Figure 4. The voltage-divider and the equation that determines the voltage.
: you may notice that without any input connected to one of the AN pins, the voltage displayed is close to 1.4V. This results from internal bias circuitry and does not affect measurement.
The Operation of the Code
When the code begins executing, three things are initialized: the LCD, the I/O pins for the 5-way switch, and the ADC.
The MAXQ2010 features an internal LCD driver which has two registers to control its operation. The values written to them set up the default mode for this board.
LCRA = 0x1860; /* 1/4 duty, 32kHz clock, ground VADJ internally */
LCFG = 0x7F; /* Activate segments on P0-P3, enable LCD, normal mode */
In this default mode, the segments are set up as shown in Figure 5
Figure 5. LCD display configuration.
A character is written by sending the high byte of the hex code (CAfedabcDP) to an LCD register, and the low byte (ijklhgnm) to the consecutive LCD register. This application includes a constant character table that can be used to look up the hex codes for the decimal digits. The character table makes displaying digits on the LCD very easy.
The 5-way switch (SW1) uses port pins P4.0 through P4.5. The common pin of SW1 is P4.0 which is set to output low. The other pins are connected to weak pullups by setting the direction to input and writing a 1 to the output. Thus, if a pin has a logic 0 on it when it is sampled, the program knows that the switch is pressed. After each ADC sample, the microcontroller polls the switch and changes the channel accordingly.
It is important to know that all the ADC configuration and data registers are accessed through the Conversion Sequence Address Register (ADDATA), and that the Status Register (ADST) points to the current register. Write instructions to ADDATA will write to the configuration registers and read instructions will read from the data registers.
The ADC is initialized by setting up the ADC Control Register (ADCN) and the configuration registers. First, we must load ADST with the configuration register to which we want to write first. After writing to ADDATA, ADST will automatically increase. Thus eight consecutive writes to ADDATA, when the initial register is Configuration Register 0, will write to registers 0 through 7. Each configuration register controls the configuration for that channel. Writing a 0x07 to the ADADDR instructs the microcontroller to start the conversion sequence with channel 0 and end with channel 7. This will cause the ADC to sample each channel once before raising a flag signaling that the data is ready.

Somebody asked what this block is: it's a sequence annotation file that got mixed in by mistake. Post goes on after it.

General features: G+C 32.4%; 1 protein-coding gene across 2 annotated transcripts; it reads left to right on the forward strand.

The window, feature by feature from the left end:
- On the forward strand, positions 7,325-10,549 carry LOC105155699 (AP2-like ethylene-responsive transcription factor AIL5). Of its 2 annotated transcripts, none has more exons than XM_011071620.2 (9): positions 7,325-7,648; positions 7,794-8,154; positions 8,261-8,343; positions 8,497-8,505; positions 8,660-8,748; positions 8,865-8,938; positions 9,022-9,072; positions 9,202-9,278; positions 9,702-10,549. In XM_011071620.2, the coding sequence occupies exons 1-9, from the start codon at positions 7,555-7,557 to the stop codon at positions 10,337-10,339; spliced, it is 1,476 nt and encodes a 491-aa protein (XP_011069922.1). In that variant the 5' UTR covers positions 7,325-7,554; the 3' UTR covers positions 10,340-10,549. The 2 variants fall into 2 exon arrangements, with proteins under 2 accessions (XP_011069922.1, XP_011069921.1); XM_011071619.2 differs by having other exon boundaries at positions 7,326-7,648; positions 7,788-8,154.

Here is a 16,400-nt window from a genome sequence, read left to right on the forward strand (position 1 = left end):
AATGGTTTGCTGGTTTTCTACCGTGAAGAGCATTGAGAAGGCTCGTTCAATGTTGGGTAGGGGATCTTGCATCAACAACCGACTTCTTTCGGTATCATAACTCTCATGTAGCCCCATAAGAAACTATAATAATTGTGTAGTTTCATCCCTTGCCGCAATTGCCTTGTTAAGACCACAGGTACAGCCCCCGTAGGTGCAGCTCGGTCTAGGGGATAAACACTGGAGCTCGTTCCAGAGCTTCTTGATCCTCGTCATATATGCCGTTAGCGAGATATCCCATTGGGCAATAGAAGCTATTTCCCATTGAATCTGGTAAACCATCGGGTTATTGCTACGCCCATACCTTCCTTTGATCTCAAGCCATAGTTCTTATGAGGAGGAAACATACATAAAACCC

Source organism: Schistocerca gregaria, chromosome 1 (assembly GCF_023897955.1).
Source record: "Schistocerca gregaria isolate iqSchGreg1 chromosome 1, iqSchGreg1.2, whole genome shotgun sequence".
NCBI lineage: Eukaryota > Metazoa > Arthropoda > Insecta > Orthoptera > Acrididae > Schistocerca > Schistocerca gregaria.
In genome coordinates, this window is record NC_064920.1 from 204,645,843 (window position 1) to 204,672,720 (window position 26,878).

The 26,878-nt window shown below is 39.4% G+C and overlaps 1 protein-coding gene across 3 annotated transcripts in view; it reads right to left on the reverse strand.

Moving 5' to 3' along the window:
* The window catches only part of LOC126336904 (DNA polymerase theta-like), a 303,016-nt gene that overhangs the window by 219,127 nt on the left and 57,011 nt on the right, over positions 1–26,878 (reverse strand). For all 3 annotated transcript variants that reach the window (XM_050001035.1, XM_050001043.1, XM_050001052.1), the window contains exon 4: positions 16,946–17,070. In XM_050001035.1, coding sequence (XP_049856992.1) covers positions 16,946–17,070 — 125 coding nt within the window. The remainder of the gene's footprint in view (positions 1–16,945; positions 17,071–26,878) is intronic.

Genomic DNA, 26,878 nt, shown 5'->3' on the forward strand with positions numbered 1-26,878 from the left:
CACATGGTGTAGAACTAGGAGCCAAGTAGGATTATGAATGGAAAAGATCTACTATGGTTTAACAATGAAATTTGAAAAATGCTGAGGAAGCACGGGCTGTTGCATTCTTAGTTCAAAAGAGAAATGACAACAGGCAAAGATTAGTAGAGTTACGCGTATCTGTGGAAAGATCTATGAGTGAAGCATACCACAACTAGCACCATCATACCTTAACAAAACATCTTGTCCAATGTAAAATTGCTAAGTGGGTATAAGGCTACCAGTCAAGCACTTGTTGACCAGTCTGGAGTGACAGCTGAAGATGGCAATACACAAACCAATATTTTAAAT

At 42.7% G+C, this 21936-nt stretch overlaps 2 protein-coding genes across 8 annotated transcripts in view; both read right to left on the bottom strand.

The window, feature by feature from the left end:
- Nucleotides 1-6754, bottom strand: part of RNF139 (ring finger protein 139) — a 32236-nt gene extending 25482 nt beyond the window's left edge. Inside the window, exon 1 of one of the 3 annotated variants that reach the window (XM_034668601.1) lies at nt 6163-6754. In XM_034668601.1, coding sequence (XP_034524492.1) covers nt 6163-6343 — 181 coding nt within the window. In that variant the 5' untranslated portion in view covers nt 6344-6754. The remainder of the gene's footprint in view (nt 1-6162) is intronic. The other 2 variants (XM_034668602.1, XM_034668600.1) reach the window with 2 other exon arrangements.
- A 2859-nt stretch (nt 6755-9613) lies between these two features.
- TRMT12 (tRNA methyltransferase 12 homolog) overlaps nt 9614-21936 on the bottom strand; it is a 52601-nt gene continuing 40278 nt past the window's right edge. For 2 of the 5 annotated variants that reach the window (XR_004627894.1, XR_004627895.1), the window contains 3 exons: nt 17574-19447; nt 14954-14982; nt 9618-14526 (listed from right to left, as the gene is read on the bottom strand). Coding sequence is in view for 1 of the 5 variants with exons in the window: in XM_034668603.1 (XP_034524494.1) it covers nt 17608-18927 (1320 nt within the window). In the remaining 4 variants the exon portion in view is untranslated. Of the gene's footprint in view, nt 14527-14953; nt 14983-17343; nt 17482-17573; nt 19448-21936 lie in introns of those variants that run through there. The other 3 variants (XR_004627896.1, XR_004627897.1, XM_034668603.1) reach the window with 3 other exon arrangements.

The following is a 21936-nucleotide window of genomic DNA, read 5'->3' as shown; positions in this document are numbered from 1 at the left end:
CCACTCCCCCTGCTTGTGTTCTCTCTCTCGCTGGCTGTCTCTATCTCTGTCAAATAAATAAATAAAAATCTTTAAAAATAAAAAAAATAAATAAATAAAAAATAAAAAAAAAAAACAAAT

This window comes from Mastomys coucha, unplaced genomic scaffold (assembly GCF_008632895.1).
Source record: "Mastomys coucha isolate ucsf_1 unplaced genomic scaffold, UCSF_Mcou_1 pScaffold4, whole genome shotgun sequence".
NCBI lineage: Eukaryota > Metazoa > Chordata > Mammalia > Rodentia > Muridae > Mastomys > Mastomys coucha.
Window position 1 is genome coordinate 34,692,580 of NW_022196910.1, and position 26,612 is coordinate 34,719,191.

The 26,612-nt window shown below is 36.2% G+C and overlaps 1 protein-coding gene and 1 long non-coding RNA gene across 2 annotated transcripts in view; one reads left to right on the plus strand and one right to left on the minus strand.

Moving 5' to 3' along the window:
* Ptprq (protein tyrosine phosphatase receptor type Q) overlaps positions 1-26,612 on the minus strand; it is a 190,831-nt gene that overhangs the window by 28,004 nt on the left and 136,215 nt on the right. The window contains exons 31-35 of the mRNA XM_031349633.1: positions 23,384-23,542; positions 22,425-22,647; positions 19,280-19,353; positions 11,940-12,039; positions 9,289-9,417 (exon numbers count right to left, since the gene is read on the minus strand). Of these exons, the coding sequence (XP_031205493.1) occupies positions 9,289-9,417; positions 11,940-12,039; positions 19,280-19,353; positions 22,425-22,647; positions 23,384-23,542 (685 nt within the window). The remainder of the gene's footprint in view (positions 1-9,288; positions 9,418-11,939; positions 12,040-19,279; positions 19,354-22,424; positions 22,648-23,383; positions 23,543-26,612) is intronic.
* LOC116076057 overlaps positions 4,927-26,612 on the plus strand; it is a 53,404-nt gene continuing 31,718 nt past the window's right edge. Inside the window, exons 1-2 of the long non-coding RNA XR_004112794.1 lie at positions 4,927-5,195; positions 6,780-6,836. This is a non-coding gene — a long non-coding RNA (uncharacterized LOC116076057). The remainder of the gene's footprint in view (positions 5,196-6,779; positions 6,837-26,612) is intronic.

Each result placed in a Data Register is accessed through ADDATA. To start at Data Register 0, ADST is set to 0. Eight reads from ADDATA retrieve all eight values of the conversion sequence. Here, the data register also increases with consecutive reads from ADDATA.
Each value read from ADDATA ranges from 0 to 4095. For the MAXQ2010, 4095 represents the ADC reference voltage, AVDD, which is typically 3.3V. The program scales the 12-bit value up to a range from 0 to 33000 instead of down to 3.3 because integer division would cause truncation. For example, an ADC value of 2036 would be displayed as 1.0000 instead of 1.6407.
unsigned int voltage = ADCvalue * 3.3 * 10000 / 4095;
The result of this code is a value from 0 to 33000. The digits are masked off and displayed on the LCD with the decimal point added in the correct place. Essentially the conversion of the bit value is to 10-4
volts. Adding the decimal place later reverts the value back to volts.
This application note has demonstrated how to implement a digital voltmeter on the MAXQ2010 microcontroller. Using the peripherals of the MAXQ2010-KIT, voltage data from the internal ADC is easily written on the LCD. For different applications, the EV kit LCD can display alphanumeric characters. The 5-way switch can be used to create an extensive menu interface. The ADC supports eight channels hooked up to parts such as potentiometers, infrared distance sensors, resistor ladders, and any other device that returns an analog voltage.